WASHINGTON—Senate Republicans on Tuesday, March 26, defeated the Green New Deal resolution.
The vote was 57 against the resolution in the 100-member chamber, with 43 Democrats voting “present,” avoiding an up-or-down vote. Republicans won over Democratic Senators Joe Manchin and Kyrsten Sinema and one independent senator, Angus King, who usually votes with that party.
Democratic socialist Rep. Alexandra Ocasio-Cortez (D-N.Y.) introduced the socialist Green New Deal resolution in the House of Representatives on Feb. 7; an accompanying resolution was introduced to the Senate the same day. In March, Senate Majority Leader Mitch McConnell (R-Ky.) scheduled a vote on the resolution.
McConnell wrote on Twitter that Americans would see which senators are against the deal and which “are so fully committed to radical left-wing ideology that they can’t even vote ‘no’ on self-inflicted economic ruin that would take a sledgehammer to America’s middle class.”
And they’ll see which senators are so fully committed to radical left-wing ideology that they can’t even vote “no” on self-inflicted economic ruin that would take a sledgehammer to America’s middle class.
— Leader McConnell (@senatemajldr) March 26, 2019
Republicans were eager to put Democrats on record as voting for the Green New Deal. The resolution urges Congress to hand the government a monopoly over the U.S.’s energy industry in order to move the nation entirely away from fossil fuels.
The Green New Deal called for a Soviet Union-style 10-year mobilization, which would take all gas-engine cars off the road and upgrade or replace every home and commercial building in the United States.
By one estimate, the Green New Deal would cost U.S. taxpayers up to $93 trillion over the course of the mobilization. In comparison, the total projected government spending for the next 10 years is $66 trillion.
All of the Democratic senators running for president co-sponsored the Green New Deal resolution, including Sens. Bernie Sanders (I-Vt.), Kamala Harris (D-Calif.), Elizabeth Warren (D-Mass.), Cory Booker (D-N.J.), Kirsten Gillibrand (D-N.Y.), and Amy Klobuchar (D-Minn.).
The Senate voted on the Green New Deal today: 0 Yeas, 57 Nays, and 43 Senators voted PRESENT pic.twitter.com/nvcnXA7zPe
— Leader McConnell (@senatemajldr) March 26, 2019
Former Colorado Governor John Hickenlooper became the first 2020 Democratic candidate to oppose the plan, writing in the Washington Post that it would give the government too much power in investment decisions. To spur innovations needed to curb climate change, “government must not shun the private sector,” Hickenlooper said in the piece.
To achieve the kinds of innovations needed to tackle the climate crisis, government must not shun the private sector, but rather must work closely with industry and our nation’s great research universities to find solutions and scale them rapidly to meet our ambitions.
— John Hickenlooper (@Hickenlooper) March 26, 2019
Republican Senator Lindsey Graham told reporters the Green New Deal was discussed with Trump at a party lunch on Tuesday. Graham said Trump told Republican senators: “Make sure you don’t kill it too much because I want to run against it.”
Two out of three Americans view the Green New Deal as a largely socialist policy, according to a Harris poll. Another poll found that 43 percent of Americans said they are less likely to vote for a candidate who backs the Green New Deal, compared to 30 percent who said they are more likely to do so.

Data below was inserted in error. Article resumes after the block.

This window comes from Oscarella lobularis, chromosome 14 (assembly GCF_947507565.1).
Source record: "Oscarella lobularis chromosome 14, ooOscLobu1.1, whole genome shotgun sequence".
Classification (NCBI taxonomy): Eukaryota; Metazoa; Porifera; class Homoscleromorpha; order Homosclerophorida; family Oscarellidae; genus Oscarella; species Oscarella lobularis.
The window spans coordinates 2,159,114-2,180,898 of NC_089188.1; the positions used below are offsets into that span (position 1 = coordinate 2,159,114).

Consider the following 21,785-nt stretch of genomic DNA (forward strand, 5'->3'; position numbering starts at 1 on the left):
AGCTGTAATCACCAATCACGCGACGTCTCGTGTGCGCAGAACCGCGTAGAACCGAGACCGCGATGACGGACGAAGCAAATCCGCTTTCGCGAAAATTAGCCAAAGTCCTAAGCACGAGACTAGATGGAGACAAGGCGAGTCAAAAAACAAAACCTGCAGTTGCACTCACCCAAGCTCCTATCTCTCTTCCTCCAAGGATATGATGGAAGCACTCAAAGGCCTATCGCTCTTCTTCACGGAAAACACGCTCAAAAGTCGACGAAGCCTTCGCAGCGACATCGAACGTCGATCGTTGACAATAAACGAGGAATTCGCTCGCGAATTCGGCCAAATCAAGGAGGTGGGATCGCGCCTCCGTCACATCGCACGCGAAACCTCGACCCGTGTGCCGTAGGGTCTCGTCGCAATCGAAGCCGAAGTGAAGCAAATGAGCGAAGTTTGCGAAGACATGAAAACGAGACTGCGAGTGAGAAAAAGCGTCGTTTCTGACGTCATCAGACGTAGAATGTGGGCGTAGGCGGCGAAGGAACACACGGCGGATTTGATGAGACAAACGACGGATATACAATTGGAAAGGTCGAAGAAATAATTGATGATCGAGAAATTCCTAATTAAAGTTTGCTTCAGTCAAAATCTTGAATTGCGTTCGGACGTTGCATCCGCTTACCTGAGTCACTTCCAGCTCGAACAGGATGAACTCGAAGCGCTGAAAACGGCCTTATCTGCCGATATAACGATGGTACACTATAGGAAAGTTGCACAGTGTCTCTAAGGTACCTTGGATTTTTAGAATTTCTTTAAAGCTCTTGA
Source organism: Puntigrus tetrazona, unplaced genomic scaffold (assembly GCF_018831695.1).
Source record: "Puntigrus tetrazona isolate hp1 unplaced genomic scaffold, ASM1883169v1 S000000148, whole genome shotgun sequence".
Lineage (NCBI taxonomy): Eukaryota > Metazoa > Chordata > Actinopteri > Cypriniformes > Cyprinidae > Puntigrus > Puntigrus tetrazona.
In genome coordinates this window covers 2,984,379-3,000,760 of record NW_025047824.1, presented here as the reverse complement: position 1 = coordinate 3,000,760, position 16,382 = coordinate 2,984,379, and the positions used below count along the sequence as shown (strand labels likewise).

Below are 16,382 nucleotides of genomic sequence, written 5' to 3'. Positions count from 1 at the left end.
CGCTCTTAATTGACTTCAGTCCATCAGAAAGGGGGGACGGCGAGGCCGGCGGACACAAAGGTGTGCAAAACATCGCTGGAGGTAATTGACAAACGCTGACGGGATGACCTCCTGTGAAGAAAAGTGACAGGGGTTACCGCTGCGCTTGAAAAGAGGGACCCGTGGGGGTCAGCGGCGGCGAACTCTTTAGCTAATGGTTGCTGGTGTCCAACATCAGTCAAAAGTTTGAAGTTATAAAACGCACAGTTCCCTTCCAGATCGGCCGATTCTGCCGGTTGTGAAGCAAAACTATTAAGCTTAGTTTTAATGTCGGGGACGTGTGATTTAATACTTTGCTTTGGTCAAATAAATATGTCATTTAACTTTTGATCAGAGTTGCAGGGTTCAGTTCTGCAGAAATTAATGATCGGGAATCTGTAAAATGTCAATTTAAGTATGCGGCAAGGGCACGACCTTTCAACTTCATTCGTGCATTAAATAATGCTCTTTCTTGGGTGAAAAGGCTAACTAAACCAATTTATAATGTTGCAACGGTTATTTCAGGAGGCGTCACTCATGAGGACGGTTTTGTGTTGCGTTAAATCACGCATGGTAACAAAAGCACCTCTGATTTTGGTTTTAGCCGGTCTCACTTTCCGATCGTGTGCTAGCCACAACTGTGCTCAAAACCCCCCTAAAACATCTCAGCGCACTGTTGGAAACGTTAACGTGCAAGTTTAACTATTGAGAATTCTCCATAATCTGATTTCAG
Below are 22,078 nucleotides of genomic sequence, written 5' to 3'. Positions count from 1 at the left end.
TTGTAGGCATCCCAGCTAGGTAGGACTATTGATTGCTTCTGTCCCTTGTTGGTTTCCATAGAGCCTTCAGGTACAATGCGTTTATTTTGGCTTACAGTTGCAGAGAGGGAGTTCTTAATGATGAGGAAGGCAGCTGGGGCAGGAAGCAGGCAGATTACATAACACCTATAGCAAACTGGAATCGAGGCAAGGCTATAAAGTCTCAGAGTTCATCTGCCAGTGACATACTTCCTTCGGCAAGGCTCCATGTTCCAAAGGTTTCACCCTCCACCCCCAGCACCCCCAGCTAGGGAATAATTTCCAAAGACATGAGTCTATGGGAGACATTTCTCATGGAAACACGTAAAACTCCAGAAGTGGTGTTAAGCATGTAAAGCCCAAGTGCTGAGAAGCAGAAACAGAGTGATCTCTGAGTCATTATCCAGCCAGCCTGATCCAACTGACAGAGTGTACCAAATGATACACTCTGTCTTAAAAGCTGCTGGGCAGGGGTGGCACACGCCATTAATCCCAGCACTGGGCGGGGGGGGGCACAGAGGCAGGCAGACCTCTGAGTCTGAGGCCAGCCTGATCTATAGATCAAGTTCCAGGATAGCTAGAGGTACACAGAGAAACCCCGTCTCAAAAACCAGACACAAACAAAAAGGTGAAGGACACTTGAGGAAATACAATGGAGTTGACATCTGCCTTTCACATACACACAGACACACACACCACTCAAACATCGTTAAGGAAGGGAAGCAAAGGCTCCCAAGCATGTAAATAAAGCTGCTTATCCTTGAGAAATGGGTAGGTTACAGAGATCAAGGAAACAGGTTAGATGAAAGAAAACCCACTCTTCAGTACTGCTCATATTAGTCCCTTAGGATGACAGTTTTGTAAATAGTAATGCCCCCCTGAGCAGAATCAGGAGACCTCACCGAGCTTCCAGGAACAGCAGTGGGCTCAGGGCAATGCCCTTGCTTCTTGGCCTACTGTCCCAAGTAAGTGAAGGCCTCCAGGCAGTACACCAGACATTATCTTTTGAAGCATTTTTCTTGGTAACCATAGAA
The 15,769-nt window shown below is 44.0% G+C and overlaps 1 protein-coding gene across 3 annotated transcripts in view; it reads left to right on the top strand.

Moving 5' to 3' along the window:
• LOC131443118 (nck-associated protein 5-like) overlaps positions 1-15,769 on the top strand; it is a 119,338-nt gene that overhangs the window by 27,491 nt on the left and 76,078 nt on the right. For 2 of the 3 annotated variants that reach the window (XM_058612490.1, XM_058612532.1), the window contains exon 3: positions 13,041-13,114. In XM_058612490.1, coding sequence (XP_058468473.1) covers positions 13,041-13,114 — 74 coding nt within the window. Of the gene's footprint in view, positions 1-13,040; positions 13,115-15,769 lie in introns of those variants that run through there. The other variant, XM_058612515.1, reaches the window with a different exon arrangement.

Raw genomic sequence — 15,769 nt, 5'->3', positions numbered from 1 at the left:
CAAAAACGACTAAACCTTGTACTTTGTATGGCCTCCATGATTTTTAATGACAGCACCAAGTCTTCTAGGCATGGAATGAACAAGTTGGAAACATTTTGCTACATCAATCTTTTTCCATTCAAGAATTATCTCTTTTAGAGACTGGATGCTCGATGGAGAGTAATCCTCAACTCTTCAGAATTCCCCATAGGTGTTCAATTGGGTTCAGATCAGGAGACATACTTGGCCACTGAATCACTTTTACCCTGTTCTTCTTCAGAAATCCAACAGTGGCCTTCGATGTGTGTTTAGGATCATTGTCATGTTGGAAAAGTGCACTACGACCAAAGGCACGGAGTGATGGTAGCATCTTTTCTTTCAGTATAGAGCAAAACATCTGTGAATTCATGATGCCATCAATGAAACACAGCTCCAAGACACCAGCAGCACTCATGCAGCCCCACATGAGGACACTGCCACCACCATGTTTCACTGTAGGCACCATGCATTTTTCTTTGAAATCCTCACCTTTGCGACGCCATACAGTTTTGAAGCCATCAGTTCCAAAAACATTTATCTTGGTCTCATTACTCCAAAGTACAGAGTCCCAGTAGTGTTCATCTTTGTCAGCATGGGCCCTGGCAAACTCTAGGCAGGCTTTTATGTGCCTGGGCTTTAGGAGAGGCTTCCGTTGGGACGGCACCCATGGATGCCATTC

The Democratic Socialists of America, the largest socialist group of the United States, and Communist Party USA both supported the Green New Deal.
In an interview with Seth Meyers, Ocasio-Cortez pointed out that the Green New Deal is a resolution rather than a bill, describing it as a broad vision for addressing climate change. Ocasio-Cortez then listed several other socialist policies as part of that vision, including “Medicare for All” and tuition-free public colleges.
Representative Alexandria Ocasio-Cortez (D-NY) speaks during the Women’s Unity Rally at Foley Square in New York City on Jan. 19, 2019. (Angela Weiss/AFP/Getty Images)
Republicans view the Green New Deal as a sign of a far-left shift within the Democratic Party and saw a vote on the resolution as an opportunity to show the public what Democrats thought about the resolution.
President Donald Trump recently brought more attention to socialism in the United States during the State of the Union Speech, telling the nation, “America will never be a socialist country.” The president also lambasted the Green New Deal shortly after the resolution was rolled out.
“I think it is very important for the Democrats to press forward with their Green New Deal. It would be great for the so-called ‘Carbon Footprint’ to permanently eliminate all Planes, Cars, Cows, Oil, Gas & the Military—even if no other country would do the same. Brilliant!” Trump wrote on Twitter.
I think it is very important for the Democrats to press forward with their Green New Deal. It would be great for the so-called “Carbon Footprint” to permanently eliminate all Planes, Cars, Cows, Oil, Gas & the Military – even if no other country would do the same. Brilliant!
— Donald J. Trump (@realDonaldTrump) February 9, 2019
While backing the Green New Deal, most Democratic candidates for the White House have recently distanced themselves from the socialist label. Only Sanders remains committed to the label. O’Rourke did not disavow socialism under repeated questioning.
Only 18 percent of Americans view socialism in a positive light, according to a poll by The Wall Street Journal and NBC News.
The Epoch Times reporter Ivan Pentchoukov and Reuters contributed to this report.
From The Epoch Times